The 5 Pitfalls of Decision-Making, and How to Avoid Them It's important for leaders to set the 'organizational guardrails' that foster a single, uniformed direction.
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There's a reason for the saying, "It's lonely at the top." Contrary to popular belief, the hallmark of effective leadership doesn't solely rely on the decisions a leader makes but rather how he or she sets the conditions for followers to live and learn, read and react, and decide for themselves as information becomes available.
Without the right information, decision-making, and therefore, progress, doesn't happen. This is why it's so important for leaders to set the "organizational guardrails" that foster a single, uniformed direction. Here are five common pitfalls to decision-making -- and how leaders can avoid them:
1. Lack of clear guidance. If leaders don't set parameters early on, the propensity for uncertainty to develop only worsens. More so, the one-off conversations and random interruptions prevent any real work from getting done because people are unsure of their decision-making authority.
Remedy: Consider the opposite perspective. The advantage to such looming uncertainty is that it affords the very opportunity to create certainty by setting the direction. I am of the mindset that it's better to beg for forgiveness than to ask for permission. If you're taking incoming mortar rounds, there is no wrong answer for what direction to move in, just so long as you move.
2. Unclear purpose. Not understanding the why behind a decision is akin to driving from Florida to Connecticut without a map. You want to know where you're going so you can determine the best route to get there. Otherwise, you're just wasting gas.
Remedy: Identify who or what a decision is for. Is it something that benefits the organization, the team or the individual? Will the decision impact a greater audience or just you? If it's the latter, be sure to remove as much emotion as possible from your decision by looking at the positive outcomes it will yield (you can always find something positive).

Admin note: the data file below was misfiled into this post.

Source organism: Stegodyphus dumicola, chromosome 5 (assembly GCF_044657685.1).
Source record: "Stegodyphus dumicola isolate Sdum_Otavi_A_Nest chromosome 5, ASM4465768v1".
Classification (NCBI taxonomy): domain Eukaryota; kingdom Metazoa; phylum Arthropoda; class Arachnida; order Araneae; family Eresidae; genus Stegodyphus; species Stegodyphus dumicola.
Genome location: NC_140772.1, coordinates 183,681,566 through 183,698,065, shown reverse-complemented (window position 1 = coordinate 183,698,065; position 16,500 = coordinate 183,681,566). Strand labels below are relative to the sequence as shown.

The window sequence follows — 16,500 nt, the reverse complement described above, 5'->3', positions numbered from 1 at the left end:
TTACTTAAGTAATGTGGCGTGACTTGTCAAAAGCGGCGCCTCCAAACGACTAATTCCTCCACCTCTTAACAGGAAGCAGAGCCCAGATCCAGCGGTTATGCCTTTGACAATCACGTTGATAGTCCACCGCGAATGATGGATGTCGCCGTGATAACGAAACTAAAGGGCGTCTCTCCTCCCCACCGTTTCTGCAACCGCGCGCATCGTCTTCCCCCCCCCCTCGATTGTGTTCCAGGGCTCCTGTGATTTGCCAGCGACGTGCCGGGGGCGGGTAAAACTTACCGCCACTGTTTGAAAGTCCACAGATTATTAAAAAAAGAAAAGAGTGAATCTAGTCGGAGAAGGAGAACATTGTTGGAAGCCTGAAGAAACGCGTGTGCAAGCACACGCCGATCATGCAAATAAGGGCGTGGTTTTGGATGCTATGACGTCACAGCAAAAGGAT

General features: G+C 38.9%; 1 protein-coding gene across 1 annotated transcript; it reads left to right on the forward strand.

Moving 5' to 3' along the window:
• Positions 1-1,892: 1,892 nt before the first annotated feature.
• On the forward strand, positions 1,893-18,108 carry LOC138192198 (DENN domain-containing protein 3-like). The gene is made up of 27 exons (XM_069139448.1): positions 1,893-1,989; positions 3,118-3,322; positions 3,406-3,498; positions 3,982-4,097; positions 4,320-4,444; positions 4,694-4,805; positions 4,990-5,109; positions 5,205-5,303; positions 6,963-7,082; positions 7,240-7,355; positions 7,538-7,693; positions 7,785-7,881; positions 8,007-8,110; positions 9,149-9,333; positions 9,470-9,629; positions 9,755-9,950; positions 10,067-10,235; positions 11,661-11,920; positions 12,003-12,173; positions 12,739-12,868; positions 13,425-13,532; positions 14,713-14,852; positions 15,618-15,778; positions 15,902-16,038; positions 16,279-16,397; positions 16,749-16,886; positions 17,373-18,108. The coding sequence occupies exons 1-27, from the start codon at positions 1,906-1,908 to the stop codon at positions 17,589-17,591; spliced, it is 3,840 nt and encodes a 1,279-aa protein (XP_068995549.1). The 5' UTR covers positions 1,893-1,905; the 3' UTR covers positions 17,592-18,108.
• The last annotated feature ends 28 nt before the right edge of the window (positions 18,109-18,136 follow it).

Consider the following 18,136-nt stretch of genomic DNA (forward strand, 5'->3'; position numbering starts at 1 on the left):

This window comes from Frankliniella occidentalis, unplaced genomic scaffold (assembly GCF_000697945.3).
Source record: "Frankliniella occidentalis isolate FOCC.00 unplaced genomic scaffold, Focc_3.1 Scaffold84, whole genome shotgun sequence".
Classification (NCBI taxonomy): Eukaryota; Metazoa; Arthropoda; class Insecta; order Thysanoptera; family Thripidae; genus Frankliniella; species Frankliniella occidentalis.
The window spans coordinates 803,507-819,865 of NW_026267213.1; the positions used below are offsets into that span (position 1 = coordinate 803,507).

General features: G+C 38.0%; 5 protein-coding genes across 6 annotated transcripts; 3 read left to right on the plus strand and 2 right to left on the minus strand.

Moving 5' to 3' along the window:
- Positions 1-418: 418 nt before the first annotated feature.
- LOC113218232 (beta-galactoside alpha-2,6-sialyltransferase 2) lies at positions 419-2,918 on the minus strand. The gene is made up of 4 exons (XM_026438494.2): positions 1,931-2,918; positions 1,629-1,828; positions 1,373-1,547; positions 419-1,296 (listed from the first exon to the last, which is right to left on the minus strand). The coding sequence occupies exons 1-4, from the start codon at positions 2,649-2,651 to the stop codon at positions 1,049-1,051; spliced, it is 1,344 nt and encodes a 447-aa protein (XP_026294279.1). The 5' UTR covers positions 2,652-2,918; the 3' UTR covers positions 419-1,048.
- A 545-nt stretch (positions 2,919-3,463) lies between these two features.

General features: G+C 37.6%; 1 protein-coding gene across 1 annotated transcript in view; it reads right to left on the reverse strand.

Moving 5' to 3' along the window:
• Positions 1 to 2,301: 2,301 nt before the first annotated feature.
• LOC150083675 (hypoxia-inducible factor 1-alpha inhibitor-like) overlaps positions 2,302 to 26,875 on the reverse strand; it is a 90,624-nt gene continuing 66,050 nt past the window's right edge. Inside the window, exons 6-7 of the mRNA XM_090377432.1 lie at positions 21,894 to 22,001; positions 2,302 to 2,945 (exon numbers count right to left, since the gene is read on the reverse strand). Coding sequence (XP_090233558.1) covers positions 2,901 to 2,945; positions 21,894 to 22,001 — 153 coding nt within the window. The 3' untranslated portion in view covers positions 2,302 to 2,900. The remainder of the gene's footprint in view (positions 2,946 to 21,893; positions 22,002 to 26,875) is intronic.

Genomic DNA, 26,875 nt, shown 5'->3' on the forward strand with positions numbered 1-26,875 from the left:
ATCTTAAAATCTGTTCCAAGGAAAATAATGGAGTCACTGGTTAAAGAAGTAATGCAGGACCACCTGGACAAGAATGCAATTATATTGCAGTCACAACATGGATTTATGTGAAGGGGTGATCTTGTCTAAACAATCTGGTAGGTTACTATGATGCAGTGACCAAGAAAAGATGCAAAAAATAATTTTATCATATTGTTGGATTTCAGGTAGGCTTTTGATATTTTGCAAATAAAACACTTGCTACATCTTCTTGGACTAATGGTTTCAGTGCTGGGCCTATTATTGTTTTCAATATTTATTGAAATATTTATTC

3. Define the meeting. One way to make sure you don't walk away from the next meeting with your eyes crossed is to know the type of meeting that will take place. There are three types of meetings that occur and each possess a different purpose with a different outcome:
- Informative: These are meetings where updates, status reports and lessons learned are shared to build the "knowledge bridge" to the next milestone and to close the gap between silos and business functions. Remember, knowledge is not power, but sharing it is.
- Collaborative: Once the proverbial ship has sailed (an initiative is underway), it's time to figure out the best route to get there, and this happens through group participation. Collaborative meetings help flush out what decisions need to be made in an effort to collectively solve a business challenge.
- Decisive: The ship's captain reels in all the swimmers from the water and says, "Don't swim. Fix the boat instead." In other words, decision-making meetings offer feedback to ensure your efforts are aligned with organizational priorities and ready to navigate into uncharted territory.
4. Lack of autonomy. While decisions should be based upon their collective benefit for all (at least, in an organizational setting), how you go about making that decision should be your own. In other words, relying on other peoples' input as a basis for your own decision-making is dependent, whereas gathering input to broaden your knowledge base so you can make your own choice is independent. The copy-and-paste approach works short term until that coworker leaves, along with your ability to solve problems.
Remedy: For the next week, record how many times you conferred with somebody over a decision and why. Were you looking for an alternative perspective to help broaden yours so you could make a more informed decision? Or were you secretly hoping for that person to make the decision for you?
5. Wrong people, wrong place. Integral to decision-making is having the power (defined as credibility and knowledge) to grab the gavel and say, "This decision makes sense. Let's do it." Many meetings go through an iterative process simply because the wrong people are in the room.
Remedy: If you require strategic decisions then you need strategic leaders. The stated outcome of a meeting determines who should be present so the meeting's objective can be achieved.
The more a leader can set the conditions for his or her people to make decisions the more time he or she can dedicate to strategy and business growth.